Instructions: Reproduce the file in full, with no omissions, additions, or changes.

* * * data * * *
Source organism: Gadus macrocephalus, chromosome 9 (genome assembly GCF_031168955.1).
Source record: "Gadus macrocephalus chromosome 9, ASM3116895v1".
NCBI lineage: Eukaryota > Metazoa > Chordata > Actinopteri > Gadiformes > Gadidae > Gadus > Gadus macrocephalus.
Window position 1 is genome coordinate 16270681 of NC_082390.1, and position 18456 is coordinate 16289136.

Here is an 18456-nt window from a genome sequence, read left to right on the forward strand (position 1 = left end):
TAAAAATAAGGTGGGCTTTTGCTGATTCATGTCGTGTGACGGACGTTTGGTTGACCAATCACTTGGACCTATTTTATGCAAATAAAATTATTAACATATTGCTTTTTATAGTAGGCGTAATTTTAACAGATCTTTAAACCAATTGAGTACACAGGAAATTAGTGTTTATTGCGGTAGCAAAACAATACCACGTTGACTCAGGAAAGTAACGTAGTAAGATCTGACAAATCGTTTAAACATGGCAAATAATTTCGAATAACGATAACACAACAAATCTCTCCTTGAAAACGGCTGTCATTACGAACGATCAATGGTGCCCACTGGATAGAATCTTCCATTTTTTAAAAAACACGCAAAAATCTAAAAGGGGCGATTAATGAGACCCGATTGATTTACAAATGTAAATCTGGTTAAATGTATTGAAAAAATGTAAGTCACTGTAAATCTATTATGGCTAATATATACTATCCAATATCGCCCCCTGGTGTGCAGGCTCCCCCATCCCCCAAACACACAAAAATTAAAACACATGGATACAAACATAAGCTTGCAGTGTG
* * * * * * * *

Source organism: Gadus macrocephalus, chromosome 9 (genome assembly GCF_031168955.1).
Source record: "Gadus macrocephalus chromosome 9, ASM3116895v1".
NCBI lineage: Eukaryota > Metazoa > Chordata > Actinopteri > Gadiformes > Gadidae > Gadus > Gadus macrocephalus.
Window position 1 is genome coordinate 16270681 of NC_082390.1, and position 18456 is coordinate 16289136.

Here is an 18456-nt window from a genome sequence, read left to right on the forward strand (position 1 = left end):
TAAAAATAAGGTGGGCTTTTGCTGATTCATGTCGTGTGACGGACGTTTGGTTGACCAATCACTTGGACCTATTTTATGCAAATAAAATTATTAACATATTGCTTTTTATAGTAGGCGTAATTTTAACAGATCTTTAAACCAATTGAGTACACAGGAAATTAGTGTTTATTGCGGTAGCAAAACAATACCACGTTGACTCAGGAAAGTAACGTAGTAAGATCTGACAAATCGTTTAAACATGGCAAATAATTTCGAATAACGATAACACAACAAATCTCTCCTTGAAAACGGCTGTCATTACGAACGATCAATGGTGCCCACTGGATAGAATCTTCCATTTTTTAAAAAACACGCAAAAATCTAAAAGGGGCGATTAATGAGACCCGATTGATTTACAAATGTAAATCTGGTTAAATGTATTGAAAAAATGTAAGTCACTGTAAATCTATTATGGCTAATATATACTATCCAATATCGCCCCCTGGTGTGCAGGCTCCCCCATCCCCCAAACACACAAAAATTAAAACACATGGATACAAACATAAGCTTGCAGTGTG